Original Article

Neuropsychopharmacology (1993) 9, 125–132. doi:10.1038/npp.1993.51

Low Plasma GABA Is a Trait-Like Marker for Bipolar Illness

Frederick Petty Ph.D., M.D.1, Gerald L. Kramer B.A.1, Mark Fulton M.D.1, Frederick G. Moeller M.D.1 and A. John Rush M.D.1

1From the Veterans Affairs Medical Center and Department of Psychiatry, University of Texas Southwestern Medical School, Dallas, Texas.

Correspondence: Frederick Petty, Ph.D., M.D., Psychiatry Service (116A), Veterans Affairs Medical Center, 4500 South Lancaster Road, Dallas, Texas 75216.

Received 28 January 1993; Revised 4 May 1993; Accepted 24 May 1993



Plasma gamma-aminobutyric acid (pGABA) is an index of brain GABA activity and a peripheral marker of mood disorder. Previous research has indicated that pGABA is abnormally low in approximately 40% of patients symptomatic with primary unipolar depression. We have now measured pGABA in a series of patients with bipolar disorder. Blood samples for GABA determinations were collected soon after admission to hospital or clinic while patients were symptomatic. In both manic and depressed phase bipolar patients, mean levels of pGABA were significantly lower than in healthy control subjects. The distribution of pGABA in bipolar patients, whether manic or depressed, was similar to that in symptomatic unipolar depression, with 30% to 40% having pGABA levels lower than the control range. These data indicate that low pGABA is not specific to the depressed state, as it is also found in the manic phase of bipolar disorder. Low pGABA may represent a shared biologic correlate between bipolar and unipolar illness.


Depression; Bipolar disorder; GABA; Biologic markers; Mania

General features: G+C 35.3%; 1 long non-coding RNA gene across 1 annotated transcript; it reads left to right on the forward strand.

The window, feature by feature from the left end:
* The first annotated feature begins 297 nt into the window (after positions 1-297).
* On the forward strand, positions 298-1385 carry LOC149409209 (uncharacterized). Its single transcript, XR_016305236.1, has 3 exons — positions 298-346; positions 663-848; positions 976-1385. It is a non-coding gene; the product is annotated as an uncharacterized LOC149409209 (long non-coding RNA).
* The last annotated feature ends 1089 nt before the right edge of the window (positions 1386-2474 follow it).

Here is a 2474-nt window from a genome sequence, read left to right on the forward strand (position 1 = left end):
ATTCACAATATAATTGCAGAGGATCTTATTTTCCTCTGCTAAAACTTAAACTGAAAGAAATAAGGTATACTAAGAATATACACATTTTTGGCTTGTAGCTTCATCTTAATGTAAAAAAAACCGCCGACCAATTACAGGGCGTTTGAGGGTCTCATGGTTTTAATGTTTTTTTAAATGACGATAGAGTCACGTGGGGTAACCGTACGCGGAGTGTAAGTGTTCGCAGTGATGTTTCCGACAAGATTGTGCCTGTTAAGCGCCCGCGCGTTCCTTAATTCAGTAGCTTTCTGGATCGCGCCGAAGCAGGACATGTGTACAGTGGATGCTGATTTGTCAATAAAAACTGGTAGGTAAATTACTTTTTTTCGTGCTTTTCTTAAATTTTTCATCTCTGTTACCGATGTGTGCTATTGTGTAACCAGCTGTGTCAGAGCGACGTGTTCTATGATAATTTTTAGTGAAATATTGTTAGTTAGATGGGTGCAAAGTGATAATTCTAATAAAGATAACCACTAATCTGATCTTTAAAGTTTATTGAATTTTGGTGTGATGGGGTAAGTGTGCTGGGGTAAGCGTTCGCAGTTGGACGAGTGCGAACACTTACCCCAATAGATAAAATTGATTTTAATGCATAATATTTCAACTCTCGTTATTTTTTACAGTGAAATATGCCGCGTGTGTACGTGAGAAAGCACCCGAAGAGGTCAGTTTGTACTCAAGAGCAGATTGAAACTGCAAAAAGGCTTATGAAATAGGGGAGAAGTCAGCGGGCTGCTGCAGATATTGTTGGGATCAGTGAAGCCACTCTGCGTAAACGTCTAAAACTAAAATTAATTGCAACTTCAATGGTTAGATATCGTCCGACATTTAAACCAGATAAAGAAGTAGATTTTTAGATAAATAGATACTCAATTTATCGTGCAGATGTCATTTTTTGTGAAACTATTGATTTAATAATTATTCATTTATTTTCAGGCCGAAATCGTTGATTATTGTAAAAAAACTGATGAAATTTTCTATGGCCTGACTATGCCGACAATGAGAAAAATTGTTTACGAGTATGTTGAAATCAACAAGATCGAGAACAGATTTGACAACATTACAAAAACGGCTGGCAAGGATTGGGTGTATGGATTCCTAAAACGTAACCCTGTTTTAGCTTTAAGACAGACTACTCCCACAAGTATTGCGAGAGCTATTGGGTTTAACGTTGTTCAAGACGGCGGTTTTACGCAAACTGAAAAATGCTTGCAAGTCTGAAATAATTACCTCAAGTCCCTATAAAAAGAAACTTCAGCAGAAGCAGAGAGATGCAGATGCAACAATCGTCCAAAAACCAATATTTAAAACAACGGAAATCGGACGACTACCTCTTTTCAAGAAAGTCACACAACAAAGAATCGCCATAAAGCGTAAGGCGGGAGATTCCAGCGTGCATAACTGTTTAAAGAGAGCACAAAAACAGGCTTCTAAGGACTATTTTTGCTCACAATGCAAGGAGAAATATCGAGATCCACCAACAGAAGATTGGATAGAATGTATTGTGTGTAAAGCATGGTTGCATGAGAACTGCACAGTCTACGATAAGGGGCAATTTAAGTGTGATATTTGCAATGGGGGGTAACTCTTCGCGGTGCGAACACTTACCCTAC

Thirteen years ago, Emrich et al. (1980) first articulated a "GABA hypothesis of mood disorders." His theory was derived from the clinical observation that valproic acid, which elevates brain gamma-aminobutyric acid (GABA), is useful in the treatment of bipolar illness. Subsequent evidence has accumulated to support a role for GABA in the pathobiology of mood disorder. Most of this work has involved depression, in which the strongest evidence is pharmacologic. Specific GABA agonists, such as progabide and fengabine, are clinically affective antidepressants (Lloyd et al. 1989). Indirect GABA agonists such as benzodiazepines are also effective in the treatment of some depressions (Petty and Trivedi 1993). From a preclinical perspective, in the learned helplessness and olfactory bulbectomy animal models of depression, GABA agonists, including progabide and muscimol, have an antidepressant profile (Lloyd et al. 1983, 1987). Also, a wide range of chronically administered antidepressant and antimanic treatments, including tricyclic and atypical antidepressants, monoamine oxidase inhibitors, electroconvulsive shock, carbamazepine, valproic acid, and lithium, have been shown to "upregulate" GABA-B receptors in rat brain (Lloyd and Pichat 1985; Motohashi et al. 1989), although some laboratories report difficulty replicating this finding (Cross and Horton, 1989). In vivo GABA tissue levels in human brain correlate inversely with severity of symptoms of depression (Honig et al. 1989). Post-mortem studies of suicides have generally revealed a low GAB A state in these cases (Cross et al. 1988). Cerebrospinal fluid (CSF) levels of GABA in symptomatic depressed patients are significantly lower than controls in most (Gerner et al. 1984; Gold 1980; Gerner and Hare 1981; Kosa et al. 1982), but not all published studies. Patients with mania are also reported to have low CSF GABA, although the comparison with controls failed to reach statistical significance, perhaps due to small sample sizes (Gerner and Hare 1981). The precise origin of plasma GABA (pGABA) in humans is difficult to prove. However, GABA is a very CNS-specific compound. Ninety-nine percent of total body GABA and 95% of its synthesizing enzyme glutamic acid decarboxylase (GAD) is in brain and spinal cord (Zachmann et al. 1966). Concentrations of GABA in brain are high (4 mmol), and GABA is synthesized from glutamate (100 mmol) at a rate of about 40 mmol/hr, therefore providing a theoretical brain turnover time of about 6 minutes. By contrast, except for oviduct, islets of Langerhans and pineal, peripheral tissue and organ GABA levels are in the micromolar range or lower (Erdo and Kiss, 1986). Furthermore, the activity of GAD in the periphery is only 1% to 15% of that in brain (Fogel, 1986). Gamma-aminobutyric acid does not readily cross the blood-brain barrier (Krogsgaard-Larsen 1992; Lo-scher 1982). Even when pGABA levels are elevated by fulminant hepatic failure in humans (Record et al. 1976) or portocaval shunting in rats (Mans et al. 1992), brain GABA levels and GABA receptor binding are unaltered. There are no correlations between pGABA levels in hepatic failure and grade of encephalopathy (Singh et al. 1985) or performance on psychometric tests (Losher et al. 1991). Increased brain GABA "tone" in hepatic encephalopathy probably derives from increased brain benzodiazepine-like compound concentrations in most cases (Basile et al. 1991), with the origin of these benzodiazepines yet to be elucidated. Gamma-aminobutyric acid transport from brain extracellular fluid (ECF) to CSF occurs by passive diffusion (Davson 1976). Uptake mechanisms for GABA from ECF by neurons and glia are extremely efficient, and concentrations of GABA in ECF are the lowest of any neurotransmitter yet measured (Drew et al. 1989). Concentrations of GABA in ECF and CSF are comparable (120 vs. 100 nmol). Gamma-aminobutyric acid is actively transported from CSF to plasma (Snodgrass and Lorenzo 1973; Loscher 1982). Concentrations of GABA in plasma and CSF are remarkably similar (100 nmol) in healthy humans (Uhlhaas et al. 1986), suggesting the absence of a gradient between these two compartments (Loscher and Schmidt 1984). Cerebrospinal fluid GABA is of brain origin, and there is a high correlation between CSF and pGABA levels in rats (Bohlen et al. 1979; Ferkany et al. 1979), dogs (Loscher 1982), and normal humans (Uhlhaas et al. 1986) (r = 0.67, 0.59, and 0.51 respectively, p< .01). Pharmacologic manipulations that change brain levels of GABA also change pGABA levels in similar proportion (Loscher 1979; Ferkany et al. 1979; Bohlen et al. 1979). Of particular interest is the finding that pGABA increased after intracerebroventricular administration of an inhibitor of GABA transaminase (GABA-T) but not after intraperitoneal administration of the drug (Loscher 1979). Also, increase in pGABA is seen after the increase in brain GABA (Apud et al. 1981). Inhibition of GAD causes a decrease in pGABA (Ferkany et al. 1979). Furthermore, it may be that the small amounts of GABA found in peripheral tissue are not derived from glutamate through GAD but rather from putrescine (Caron et al. 1988). Metabolism of pGABA is by GABA-T in the liver. Activity of GABA-T in liver is almost as high as in brain. Hepatic clearance of pGABA is very rapid such that within 4 minutes, 90% of an exogenous load has been cleared (Minuk 1986). Platelets also have significant GABA-T activity and an active uptake for GABA, but their role in peripheral GABA homeostasis is probably minor (Oset-Gasque et al. 1986). Based on pool size, transport between pools, and GABA concentrations, a peripheral source for pGABA need not be invoked but cannot be entirely ruled out (Figure 1). The most parsimonious explanation for the known data is that pGABA is probably derived largely from brain and may possibly provide a useful peripheral marker of brain GABA activity (Rundfeldt and Losher 1992). However, it is important to note that the precise origin of pG AB A is not critical to its being a biologic marker. Even peripheral markers of psychiatric illness can be theoretically important and clinically useful. Plasma GABA is significantly low in patients symptomatic with primary unipolar depression, with about 40% of patients having pGABA levels lower than 95% of controls (Petty et al. 1992). In earlier studies, we reported pGABA levels to be high in patients with mania and similar to control in bipolar depressed phase patients (Petty and Sherman 1982). Plasma GABA is also low in recently detoxified alcoholics (Coffman and Petty 1984). However, this work used a gas chromatographic assay for pGAB A, which measures total GABA (free + conjugated). Berrettini et al. (1986)reportedthat drug-free euthymic bipolar patients had low pGABA when measured with a high-performance liquid chromatography (HPLC) assay specific for free pGABA. In the present study, we have measured free plasma levels of GABA using HPLC in a series of bipolar inpatients and outpatients who were symptomatic either in the manic or depressed phase at the time of study. MATERIALS AND METHODS Subjects Subjects were recruited from consecutive admissions to the inpatient wards and outpatient clinic of the Psychiatry Service at the Dallas VA Medical Center. All provided writteninformedconsent. Diagnoses were determined according to DSM-III-R criteria using the Structured Clinical Interview for DSM-III-R (SCID; Spit- zeret al. 1990). Additionally, for inclusion in the study, patients were also required to meet criteria of Feighner et al. (1972) for depression and mania, which required a length of illness of at least 1 month for depression and at least 1 week for mania. Exclusion criteria were unstable medical condition, history of epilepsy, history of alcoholism, use of medication known to affect GABA, and other current Axis I disorders, such as substance abuse. Severity of depression was assessed with the 17-Item Hamilton (1960) Depression Rating Scale (HDRS). Two bipolar, depressed phase, patients were excluded from analysisbecause their HDRS scores were less than 12. Bipolar disorder, mixed, was classified as bipolar manic. Control volunteers were screened with a SCID and the SC1D-II (Spitzer et al. 1989) and were negative for history of Axis I or II diagnosis. Family history from the subject of psychiatric or neurological illness in first-degree relatives was also negative. None had any medical condition requiring ongoing treatment, and all were medication free for 1 month prior to sampling. Within3 days of intake, blood samples for pGABA determination were obtained between 0700 and 0900 hours by venipuncture, centrifuged promptly, and frozen until assay at -70°C. Assays were performed within 6 months of sample collection. Assay Plasma GABA was determined, with minor modifications, by the procedure of Hare and Manyam (1980). Samples were deproteinated with sulfosalicylic acid, and gamma-vinyl GABA was used as an internal standard. Chromatography was achieved with an ion-exchange column, a mobile phase of lithium citrate buffer (pH 4.6), and detection with fluorometry after postcolumn derivatization with orthophthalaldehyde. The response is linear from 20 to 500 pmol/ml, with an intraassay coefficient of variation of 3.9% and an inter-assay CV of 6.4%. Statistical Analysis Because of significant heterogeneity of variance in pGABA levels, group differences were assessed by means of the Kruskal-Wallis analysis of variance. Pair-wise differences were then assessed by means of Dunn's test. Plasma GABA levels were categorized on the basis of being either less than or equal to a value of 100 pmol/ml or strictly great than 100 pmol/ml. This category represents a natural cutoff with 94% of healthy controls above this value. Chi-square analysis was used to assess for differences between groups on this categorical variable, and pairwise differences were assessed taking into account corrections for multiple comparisons. All multiple comparison procedures were made following recommendations in Woolson (1987). RESULTS Group Differences Demographic and clinical variables for the sample are presented in Table 1. Controls had a significantly lower mean score on the HDRS, but were otherwise comparable to patients. Plasma GABA levels for the three study groups are shown in Figure 2. Nonparametric analysis of variance showed that the distribution of pGABA in the two patient groups was markedly different from control (Kruskal-Wallis test statistic = 15.00, p = .001). Group comparisons showed that controls differed significantly from both the bipolar depressed phase (p = .0004) and the bipolar manic phase (p = .05) groups. Table 1. Demographic and Clinical Variables Normal Controls n = 50Bipolar Depressed n = 33Bipolar Manic n = 24PpGABA (pmol/ml) 126.4 ± 16.3112.1 ± 33.0114.0 ± 25.90.001Age (yr) 40.0 ±9.941.2 ± 9.446.1 ± 13.10.07Height (m) 1.79 ± 0.061.77 ± 0.091.79 ± 0.060.33Weight (kg) 81.0 ± 15.684.1 ± 14.580.8 + 15.60.48HDRS 0.6 ± 1.226.2 ± 6.27.8 ± 8.3<0.001Data are presented as mean ± standard deviation. Categorical Grouping To utilize pGABA as a categorical test, we compared the groups on the basis of low pGABA, where low pGABA is defined as being less than or equal to 100 pmol/ml. These group differences are shown in Figure 3. Although only 6% of the control group had pGABA levels below 100 pmol/ml, 42% of the bipolar, depressed-phase and 29% of the manic-phase patients had levels below 100 pmol/ml. The difference between these proportions is highly significant (x2 = 15.97; p< .001) by chi-square analysis. Pairwise group comparison showed that the proportion of controls with low pGABA differed significantly from the bipolar depressed group (estimated difference in proportion = .36, 95% confidence interval .14 to .59), but not from the bipolar manic group (estimated difference in propor- tion = .23, 95% confidence interval - .01 to .47). The two patient groups did not differ on levels of pGABA (estimated difference in proportions = .13, 95% confidence interval -.18 to .44). Medication Effects Of the 57 patients, 34 were medication free at the time of sampling, and 23 were either on a single psychotropic medication (n = 6) (lithium, antidepressants) or were on two or more drugs including nonpsychotropic medications (n = 17). In the entire patient group, the medication-free patients did not differ from the medicated patients in pGABA levels (Table 2). However, further analysis revealed a significant effect in the bipolar depressed group but not the bipolar manic group. Figure 2. Plasma levels of GABA (in pmol/ml) plotted separately for controls and patient groups. Raw data are overlaid with box plots demarcating the median, upper and lower quartiles, and upper and lower hinges. There are two outliers in the bipolar depressed group. Figure 3. Proportion of each study group with low pGABA (defined as less than 100 pmol/ ml). Medication-free bipolar depressed patients had lower pGABA. DISCUSSION Over one third of the patients with bipolar mood disorder have low pGABA, whether in the manic or depressed phase of the illness. Therefore, low pGABA is not specific to the state of depression because it is also found in the manic phase. Further evidence for the notion that low pGABA may be a trait marker in bipolar illness was provided by the finding of Berrettini et al. (1986) of low pGABA in drug-free eu thymic bipolars. Criteria for a biologic marker of a psychiatric illness have been formulated (for review Gershon and Goldin 1986; Nurnberger 1992). These include: (1) presence of the marker in patients but not controls; (2) state independence; (3) heritability; and (4) segregation with ill- ness in pedigrees. Evidence available to date suggests that low pGABA distinguishes about one third of bipolar patients and is state independent. However, at this time there is some evidence of heritability because monozygotic twins have similar pGABA levels (r = 0.73, p < .01) (Berrettini et al. 1982), but no information on pedigree segregation. Additional research is needed to clarify these issues. Mean pGABA levels and the proportion of subjects with markedly low pGABA are comparable for symptomatic bipolar and symptomatic unipolar patients (Petty et al. 1992). This demonstrates that low pGABA as a biologic marker is not specific to either unipolar or bipolar mood disorder but is seen in both in approximately the same proportion. Although the clinical delineation of mood disorders for schizophrenic syndromes was made approximately 80 years ago, the further subdivision of mood disorders into unipolar and bipolar types was not widely accepted until about 20 Table 2. Effect of Medications on Plasma GABA Bipolar Depressed Bipolar Manic Total On Meds No Meds On Meds No Meds On Meds No Meds n = 15 n = 18 n = 28 n = 16 n = 23 n = 34pGABA (pmol/ml)124 ± 43* 102 ± 17 110 + 31 116 + 24 119 + 39 108 ± 21Data presented as mean + standard deviation. * p < .05 versus bipolar depressed no meds group. years ago, suggestion that from a clinical perspective, bipolar and unipolar (particularly recurrent unipolars) disorders may well be more alike than dissimilar. Other similarities exist. Unipolar depression is found in the families of bipolar patients as often as bipolar disorder (for a review see Rush et al. 1991). The dexamethasone suppression test is abnormal in both unipolar depression and in bipolar, depressed phase, disorder. Therefore, finding low pGABA in a subset of mood-disordered patients, whether depressed or manic, unipolar or bipolar, is neither peculiar nor particularly surprising and is precisely what one might predict for a genetic trait marker. Our early studies (Petty and Sherman 1982) which found elevated pGABA in manics deserve comment. Gamma-aminobutyric acid in plasma is mostly conjugated to other amino acids to form dipeptides such as homocarnosine with only about 30% present as free pGABA (Uhlhaas and Olek 1985). The gas chromatographic (GC) technique that we previously used (Petty and Sherman 1982) involves sample derivatization with strong acids at high temperatures sufficient to hydro-lyze peptide bonds. Therefore, levels of pGABA measured by GC are about five times higher than those measured by HPLC. High-performance liquid chromatography does not involve derivatization before chromatographic separation, and protein precipitation is done with mild conditions that do not lead to hydrolysis. Therefore, the different results obtained by GC versus HPLC are not contradictory, but in fact suggest that conjugated GABA (and therefore total GABA) is elevated in mania, while free GABA is low. The specificity of low pGABA for mood disorders appears to be rather robust. Schizophrenia, panic disorder, bulimia, anorexia, and generalized anxiety disorder are not associated with abnormal pGABA (Petty et al. 1982, 1988), whereas 33% of nondepressed alcoholics have low pGABA (Petty et al. 1992). However, there may be a close relationship between mood disorders and alcoholism (Coryell et al. 1992). There were several limitations to thepresentstudy. First, 23 of the 57 patients studied were on some type of medication. However, as seen in the bipolar, depressed-phase group, the patients off medication had significantly lower pGABA, and the effect of medication was not to lower pGABA levels. If anything, a more robust group difference would have resulted if only medication-free patients were included. Medication in the bipolar, depressed-phase group was more likely associated with normal plasma GABA. Whether this was due to chance or was a specific medication effect cannot be determined. Second, there was no systematic attempt to sub-classify patients in the manic phase who had mixed symptoms. It is possible that the manic patients with lower pGABA levels were experiencing dysphoric ma- nia, were about to enter a depressedphase, or had just recently left the depressed phase. Future research should clarify these issues. The present data do not clarify whether treatment response in the bipolar, depressed phase correlates with pGABA, a topic for future research. Furthermore, metabolic pathways of GABA synthesis and metabolism conjugation are relatively simple, and future studies should examine whether depressed and bipolar patients with low pGABA also share a possibly inherited defect in the relevant enzymes. 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